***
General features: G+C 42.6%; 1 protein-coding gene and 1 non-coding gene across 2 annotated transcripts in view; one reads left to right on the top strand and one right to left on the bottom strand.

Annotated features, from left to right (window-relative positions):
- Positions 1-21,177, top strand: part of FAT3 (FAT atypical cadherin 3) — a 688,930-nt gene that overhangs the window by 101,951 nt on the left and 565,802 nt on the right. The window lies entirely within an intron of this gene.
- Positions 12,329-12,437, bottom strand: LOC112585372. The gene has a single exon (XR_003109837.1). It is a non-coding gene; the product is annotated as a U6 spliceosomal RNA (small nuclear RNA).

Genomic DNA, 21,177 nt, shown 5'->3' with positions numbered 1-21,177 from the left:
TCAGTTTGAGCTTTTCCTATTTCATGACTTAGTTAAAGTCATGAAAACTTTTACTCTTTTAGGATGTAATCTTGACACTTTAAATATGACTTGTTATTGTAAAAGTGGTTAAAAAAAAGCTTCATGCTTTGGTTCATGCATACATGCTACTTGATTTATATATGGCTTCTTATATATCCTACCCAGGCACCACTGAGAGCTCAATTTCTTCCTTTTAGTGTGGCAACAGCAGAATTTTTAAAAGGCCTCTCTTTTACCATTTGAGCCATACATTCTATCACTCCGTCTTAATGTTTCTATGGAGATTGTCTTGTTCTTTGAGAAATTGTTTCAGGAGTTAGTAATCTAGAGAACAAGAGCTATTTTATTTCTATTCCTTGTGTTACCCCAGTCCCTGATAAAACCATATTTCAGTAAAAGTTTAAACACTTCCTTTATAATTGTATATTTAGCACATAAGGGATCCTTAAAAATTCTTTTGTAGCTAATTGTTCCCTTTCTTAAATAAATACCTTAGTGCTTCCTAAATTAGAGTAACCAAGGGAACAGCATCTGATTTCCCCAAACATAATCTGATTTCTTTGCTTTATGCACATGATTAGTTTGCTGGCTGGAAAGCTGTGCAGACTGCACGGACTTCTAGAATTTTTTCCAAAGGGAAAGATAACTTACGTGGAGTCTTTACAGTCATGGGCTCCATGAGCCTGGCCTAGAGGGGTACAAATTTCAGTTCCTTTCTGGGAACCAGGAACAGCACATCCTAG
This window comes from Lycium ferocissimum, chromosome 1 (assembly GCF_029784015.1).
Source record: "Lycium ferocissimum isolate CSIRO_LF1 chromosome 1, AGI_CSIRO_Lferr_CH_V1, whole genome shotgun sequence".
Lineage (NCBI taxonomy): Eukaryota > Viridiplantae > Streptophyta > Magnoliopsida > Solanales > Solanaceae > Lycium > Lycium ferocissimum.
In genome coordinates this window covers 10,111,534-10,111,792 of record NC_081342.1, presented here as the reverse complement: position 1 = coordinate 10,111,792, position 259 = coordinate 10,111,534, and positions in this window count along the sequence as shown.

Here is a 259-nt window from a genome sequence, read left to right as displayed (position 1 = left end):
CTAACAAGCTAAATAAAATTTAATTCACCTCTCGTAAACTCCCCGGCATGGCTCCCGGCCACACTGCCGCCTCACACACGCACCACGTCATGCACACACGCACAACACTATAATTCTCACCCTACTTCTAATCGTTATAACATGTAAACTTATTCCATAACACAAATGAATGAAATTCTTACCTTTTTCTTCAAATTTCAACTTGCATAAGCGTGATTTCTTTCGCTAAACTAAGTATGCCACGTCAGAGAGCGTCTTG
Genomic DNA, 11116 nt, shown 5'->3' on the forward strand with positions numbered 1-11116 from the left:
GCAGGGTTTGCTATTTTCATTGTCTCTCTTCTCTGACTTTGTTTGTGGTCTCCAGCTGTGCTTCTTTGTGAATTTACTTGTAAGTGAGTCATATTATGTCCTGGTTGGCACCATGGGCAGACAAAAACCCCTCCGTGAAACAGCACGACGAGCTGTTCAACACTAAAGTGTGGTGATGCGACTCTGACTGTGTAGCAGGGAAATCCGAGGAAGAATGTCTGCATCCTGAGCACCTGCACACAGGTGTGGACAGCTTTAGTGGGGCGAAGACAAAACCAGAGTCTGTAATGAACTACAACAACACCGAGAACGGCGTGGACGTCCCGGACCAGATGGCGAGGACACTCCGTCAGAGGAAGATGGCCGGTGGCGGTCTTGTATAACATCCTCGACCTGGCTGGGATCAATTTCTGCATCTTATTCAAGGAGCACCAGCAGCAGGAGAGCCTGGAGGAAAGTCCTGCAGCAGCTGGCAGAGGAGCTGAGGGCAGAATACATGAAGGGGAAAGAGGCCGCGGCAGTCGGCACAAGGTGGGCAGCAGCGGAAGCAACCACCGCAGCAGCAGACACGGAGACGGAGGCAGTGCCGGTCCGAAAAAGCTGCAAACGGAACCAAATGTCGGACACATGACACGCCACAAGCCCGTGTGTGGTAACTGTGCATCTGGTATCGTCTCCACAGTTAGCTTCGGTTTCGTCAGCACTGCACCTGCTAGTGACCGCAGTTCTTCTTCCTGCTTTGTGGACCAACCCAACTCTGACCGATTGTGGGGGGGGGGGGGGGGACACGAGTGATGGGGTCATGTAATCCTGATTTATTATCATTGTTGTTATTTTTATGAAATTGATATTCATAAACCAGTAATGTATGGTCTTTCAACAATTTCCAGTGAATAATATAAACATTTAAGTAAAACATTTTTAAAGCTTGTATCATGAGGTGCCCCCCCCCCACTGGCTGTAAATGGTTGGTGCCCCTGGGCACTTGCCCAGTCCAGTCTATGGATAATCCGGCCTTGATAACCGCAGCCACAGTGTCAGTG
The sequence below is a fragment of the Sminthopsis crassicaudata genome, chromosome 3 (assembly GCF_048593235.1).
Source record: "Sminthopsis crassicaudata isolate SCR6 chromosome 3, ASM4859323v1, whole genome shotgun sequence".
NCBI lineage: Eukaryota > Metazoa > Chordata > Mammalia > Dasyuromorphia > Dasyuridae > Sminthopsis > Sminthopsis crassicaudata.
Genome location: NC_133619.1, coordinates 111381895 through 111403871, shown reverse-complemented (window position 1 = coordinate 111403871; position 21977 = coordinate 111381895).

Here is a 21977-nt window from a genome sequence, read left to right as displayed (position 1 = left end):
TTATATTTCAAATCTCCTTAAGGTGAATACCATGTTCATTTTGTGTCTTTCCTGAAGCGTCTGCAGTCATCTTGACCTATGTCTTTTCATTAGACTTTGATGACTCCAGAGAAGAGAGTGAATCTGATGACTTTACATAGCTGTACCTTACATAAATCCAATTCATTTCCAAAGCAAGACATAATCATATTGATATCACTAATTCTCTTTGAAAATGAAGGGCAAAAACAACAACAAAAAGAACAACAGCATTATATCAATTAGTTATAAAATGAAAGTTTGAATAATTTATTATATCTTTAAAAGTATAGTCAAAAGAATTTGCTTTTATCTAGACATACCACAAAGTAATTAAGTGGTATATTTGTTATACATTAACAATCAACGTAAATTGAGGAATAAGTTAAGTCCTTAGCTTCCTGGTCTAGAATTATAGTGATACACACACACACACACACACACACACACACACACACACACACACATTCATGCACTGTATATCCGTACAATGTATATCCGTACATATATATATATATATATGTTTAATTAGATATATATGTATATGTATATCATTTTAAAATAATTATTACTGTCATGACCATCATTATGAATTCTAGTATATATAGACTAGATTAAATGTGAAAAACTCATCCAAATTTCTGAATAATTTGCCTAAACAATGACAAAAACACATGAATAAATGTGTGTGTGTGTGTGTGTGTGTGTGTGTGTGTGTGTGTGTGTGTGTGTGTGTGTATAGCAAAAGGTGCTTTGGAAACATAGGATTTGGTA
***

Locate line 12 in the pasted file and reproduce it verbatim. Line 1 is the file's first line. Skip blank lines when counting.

CTAACAAGCTAAATAAAATTTAATTCACCTCTCGTAAACTCCCCGGCATGGCTCCCGGCCACACTGCCGCCTCACACACGCACCACGTCATGCACACACGCACAACACTATAATTCTCACCCTACTTCTAATCGTTATAACATGTAAACTTATTCCATAACACAAATGAATGAAATTCTTACCTTTTTCTTCAAATTTCAACTTGCATAAGCGTGATTTCTTTCGCTAAACTAAGTATGCCACGTCAGAGAGCGTCTTG